You are barely 3 minutes into an interior design pitch for this client, the biggest pitch you have ever made. Then an interjection.
Then suddenly your whole pitch is in shambles, you don’t what to say anymore. How much should I quote? Is it too little ? Will I lose the job if I ask for too much? And you tailspin.
Everybody faces these questions and buyers like to get to that point even before you know their scale of business or budget. . Creative entrepreneurs have a really hard time getting the right price for their products. On the other hand, pricing is the basis of all enterprise. It has to be just right. Higher than optimum and the sales will suffer, lower and you will be struggling to show where the money went.
Let us first address the first challenge you will encounter when it comes to pricing. Are you selling a product or service ?
Pricing for a tangible product is a fairly easy because the customer can touch and feel what they are buying thus can place a value to the product. If there’s differentiation or value addition, then get the client to see/feel that is not too difficult.
On the other hand, pricing a service is not so easy or direct.. Services are intangible and customers understanding of the price will differ. They cannot see what they are paying for and in most cases they may judge the price on the sellers attitude, personality or appearance.
What should you consider when it comes to pricing your goods or services?
- Financial Performance – The basic measure of any business performance is in the profits. Before setting your prices, decide. Is profit the motive? How much margin are you looking at? Remember a good price must include a healthy profit margin. Business growth is driven by profits, so do not compromise on this as it will affect long term profit margins.
- Target Market – You must fully understand the behaviour, traits and income of the people you are selling. Is it to a price sensitive market or a group with enough disposable income? If you are selling lessons to golfers, the pricing strategy will be different from a person selling solar backup lights for the low end of the market.
- Do not charge for time – A lot of creatives charge for their services on a per hour basis. The client doesn’t pay for the value, experience, skill you add to the job. Just the time. With this approach, you will hit the ceiling and actually earn less. As you get more experience, you become faster in your work – which somehow works against you.
- Undercutting will hurt you – Lot’s of people, especially the newbies, get into the market and undercut everyone. This puts the focus fully on the price instead of skill, performance or creativity. It may generate business but las soon as you raise prices, they leave for the next lowest price.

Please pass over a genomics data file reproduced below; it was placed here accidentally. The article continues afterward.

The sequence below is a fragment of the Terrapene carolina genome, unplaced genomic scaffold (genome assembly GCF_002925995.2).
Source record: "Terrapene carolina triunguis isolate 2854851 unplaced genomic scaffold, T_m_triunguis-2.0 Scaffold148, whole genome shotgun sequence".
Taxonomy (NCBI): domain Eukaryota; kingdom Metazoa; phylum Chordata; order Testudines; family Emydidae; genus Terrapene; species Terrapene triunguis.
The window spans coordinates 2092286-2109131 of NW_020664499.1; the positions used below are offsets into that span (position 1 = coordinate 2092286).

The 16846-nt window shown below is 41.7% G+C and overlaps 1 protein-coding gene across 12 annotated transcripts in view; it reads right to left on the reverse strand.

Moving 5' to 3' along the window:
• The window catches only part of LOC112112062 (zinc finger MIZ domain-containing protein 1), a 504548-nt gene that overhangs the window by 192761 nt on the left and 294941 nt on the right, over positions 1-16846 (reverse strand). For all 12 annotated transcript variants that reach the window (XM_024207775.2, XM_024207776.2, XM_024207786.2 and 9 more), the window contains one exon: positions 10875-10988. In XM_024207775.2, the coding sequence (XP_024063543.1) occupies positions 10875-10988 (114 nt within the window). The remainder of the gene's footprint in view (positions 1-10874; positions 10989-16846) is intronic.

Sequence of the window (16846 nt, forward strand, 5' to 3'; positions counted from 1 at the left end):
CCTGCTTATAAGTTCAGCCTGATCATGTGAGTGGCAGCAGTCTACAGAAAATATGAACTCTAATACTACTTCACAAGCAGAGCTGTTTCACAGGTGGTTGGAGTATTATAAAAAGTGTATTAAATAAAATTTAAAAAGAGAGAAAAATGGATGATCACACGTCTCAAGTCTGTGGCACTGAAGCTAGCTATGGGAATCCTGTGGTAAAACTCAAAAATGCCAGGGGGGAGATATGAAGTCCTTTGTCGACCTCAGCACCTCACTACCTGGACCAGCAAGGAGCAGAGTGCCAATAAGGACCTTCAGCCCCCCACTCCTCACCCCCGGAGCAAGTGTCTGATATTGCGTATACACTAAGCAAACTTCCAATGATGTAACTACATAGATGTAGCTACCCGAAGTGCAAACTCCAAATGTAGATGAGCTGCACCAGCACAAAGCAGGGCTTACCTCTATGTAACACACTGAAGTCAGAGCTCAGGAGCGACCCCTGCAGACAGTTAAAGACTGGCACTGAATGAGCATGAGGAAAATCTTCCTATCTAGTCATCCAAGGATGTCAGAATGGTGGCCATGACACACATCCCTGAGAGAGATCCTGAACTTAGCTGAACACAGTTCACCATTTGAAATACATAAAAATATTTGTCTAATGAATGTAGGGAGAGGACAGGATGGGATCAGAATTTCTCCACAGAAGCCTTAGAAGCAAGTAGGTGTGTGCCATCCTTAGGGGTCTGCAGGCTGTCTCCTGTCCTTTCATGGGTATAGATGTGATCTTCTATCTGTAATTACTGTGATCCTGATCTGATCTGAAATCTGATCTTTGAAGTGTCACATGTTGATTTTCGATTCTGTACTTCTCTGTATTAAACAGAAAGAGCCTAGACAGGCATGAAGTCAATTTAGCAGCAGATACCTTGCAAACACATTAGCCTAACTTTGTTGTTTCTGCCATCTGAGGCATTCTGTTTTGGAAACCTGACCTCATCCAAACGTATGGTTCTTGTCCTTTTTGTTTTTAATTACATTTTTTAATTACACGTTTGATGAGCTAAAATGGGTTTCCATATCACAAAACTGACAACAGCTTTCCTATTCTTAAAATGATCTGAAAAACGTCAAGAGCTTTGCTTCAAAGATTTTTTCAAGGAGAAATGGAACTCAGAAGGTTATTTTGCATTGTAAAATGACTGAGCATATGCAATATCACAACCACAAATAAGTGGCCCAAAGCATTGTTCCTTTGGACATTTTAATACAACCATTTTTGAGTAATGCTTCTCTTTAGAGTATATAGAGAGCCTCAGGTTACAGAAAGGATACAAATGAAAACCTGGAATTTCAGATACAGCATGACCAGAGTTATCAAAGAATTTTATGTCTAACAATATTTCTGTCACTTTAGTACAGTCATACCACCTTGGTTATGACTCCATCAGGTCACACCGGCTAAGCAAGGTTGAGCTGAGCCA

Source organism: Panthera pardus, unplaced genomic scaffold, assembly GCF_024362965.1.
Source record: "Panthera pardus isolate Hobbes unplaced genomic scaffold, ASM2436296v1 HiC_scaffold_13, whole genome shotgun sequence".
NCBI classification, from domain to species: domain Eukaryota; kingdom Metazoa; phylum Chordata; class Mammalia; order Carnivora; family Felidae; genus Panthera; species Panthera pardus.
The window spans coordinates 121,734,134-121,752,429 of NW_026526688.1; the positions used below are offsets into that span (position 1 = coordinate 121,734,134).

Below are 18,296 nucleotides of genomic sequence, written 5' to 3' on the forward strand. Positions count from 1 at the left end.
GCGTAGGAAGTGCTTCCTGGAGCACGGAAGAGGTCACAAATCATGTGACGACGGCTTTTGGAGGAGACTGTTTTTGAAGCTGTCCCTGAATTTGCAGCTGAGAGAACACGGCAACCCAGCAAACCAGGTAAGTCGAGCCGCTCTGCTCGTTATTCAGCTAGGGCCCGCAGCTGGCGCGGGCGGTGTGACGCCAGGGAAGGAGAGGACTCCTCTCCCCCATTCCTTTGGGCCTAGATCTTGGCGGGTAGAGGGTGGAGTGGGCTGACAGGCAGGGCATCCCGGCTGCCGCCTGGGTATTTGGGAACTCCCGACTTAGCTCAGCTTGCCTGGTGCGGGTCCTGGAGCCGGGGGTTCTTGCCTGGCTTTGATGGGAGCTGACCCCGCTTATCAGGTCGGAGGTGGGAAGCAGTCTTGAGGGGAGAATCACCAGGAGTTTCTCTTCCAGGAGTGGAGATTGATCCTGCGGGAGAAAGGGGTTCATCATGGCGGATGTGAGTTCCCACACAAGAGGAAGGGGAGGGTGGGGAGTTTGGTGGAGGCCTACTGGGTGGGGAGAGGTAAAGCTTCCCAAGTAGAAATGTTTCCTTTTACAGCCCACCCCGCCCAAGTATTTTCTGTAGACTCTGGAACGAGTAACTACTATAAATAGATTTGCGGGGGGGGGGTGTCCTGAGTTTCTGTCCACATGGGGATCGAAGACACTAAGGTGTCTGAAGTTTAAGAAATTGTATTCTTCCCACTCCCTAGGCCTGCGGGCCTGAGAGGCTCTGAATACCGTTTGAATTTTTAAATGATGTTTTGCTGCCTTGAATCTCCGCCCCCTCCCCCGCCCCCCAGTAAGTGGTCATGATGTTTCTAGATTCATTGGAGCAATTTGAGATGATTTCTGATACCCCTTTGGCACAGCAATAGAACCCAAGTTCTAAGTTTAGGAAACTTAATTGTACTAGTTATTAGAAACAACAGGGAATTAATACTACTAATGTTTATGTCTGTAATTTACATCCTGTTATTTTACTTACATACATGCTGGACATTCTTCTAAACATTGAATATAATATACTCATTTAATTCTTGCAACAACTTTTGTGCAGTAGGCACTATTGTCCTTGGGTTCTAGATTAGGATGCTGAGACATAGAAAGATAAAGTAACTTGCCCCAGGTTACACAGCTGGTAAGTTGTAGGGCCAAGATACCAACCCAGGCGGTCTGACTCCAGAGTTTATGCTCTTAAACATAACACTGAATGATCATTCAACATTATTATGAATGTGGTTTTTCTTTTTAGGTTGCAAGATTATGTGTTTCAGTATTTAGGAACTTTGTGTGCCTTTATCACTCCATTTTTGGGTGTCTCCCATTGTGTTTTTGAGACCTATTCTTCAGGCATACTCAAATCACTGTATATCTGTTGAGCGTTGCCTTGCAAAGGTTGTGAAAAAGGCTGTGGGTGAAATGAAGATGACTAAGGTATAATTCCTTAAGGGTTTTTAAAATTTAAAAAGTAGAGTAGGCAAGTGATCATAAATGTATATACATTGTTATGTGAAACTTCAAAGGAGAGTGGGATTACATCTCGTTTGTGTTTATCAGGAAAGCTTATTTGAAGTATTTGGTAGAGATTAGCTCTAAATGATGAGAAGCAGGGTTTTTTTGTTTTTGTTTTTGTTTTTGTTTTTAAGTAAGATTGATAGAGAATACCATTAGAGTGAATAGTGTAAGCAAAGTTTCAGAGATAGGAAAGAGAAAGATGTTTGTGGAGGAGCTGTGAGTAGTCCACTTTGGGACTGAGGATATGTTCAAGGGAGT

You will never know the right pricing model without research and testing. There are many pricing models out there and only one will be suitable for you. Let us examine the pricing models you might need to implement.
Razor blade model – Sell the basic reusable unit for cheap and the consumable unit for a premium. This is how printer manufacturers make money. On the ink refills that will be worth many times the cost of purchasing the printer
Feature pricing – Sell barebones product and then have price increments for additional features. For example new cars have a price for the standard unit. If you want leather seats, bluetooth, climate control, sunroof etc the price goes up for every feature you add.
Competitive positioning – Benchmark the price with the others. The more the competitors the worse it gets.
Tiered or volume pricing – Price the product by volume usage. For example, internet bundles get cheaper per unit the more you buy.
Freemium pricing – Give the basic service for free, but additional services are available for an additional fee. This requires massive client numbers, deep pockets and patience. Just like LinkedIn.
Cost-based model – This is the most common pricing model where the price is set at 10% -300% above the cost. When the margin is high when there’s little competition and reduces as competition increases.
Value model – Here, the price charged is commensurate with the value given to a customer. Everybody is happy to pay for value and it results in a fairer price for the entrepreneur. This is the best pricing model for you and the clients, just make sure the advantages are well captured and value easy to grasp.
If you have been scratching you head about pricing, you are not alone. Companies hire consultants to help develop optimum pricing models for their products and services. The important thing is to understand what your market values most and start working from there. Through some research, experimentation and balancing, you should arrive at the right price.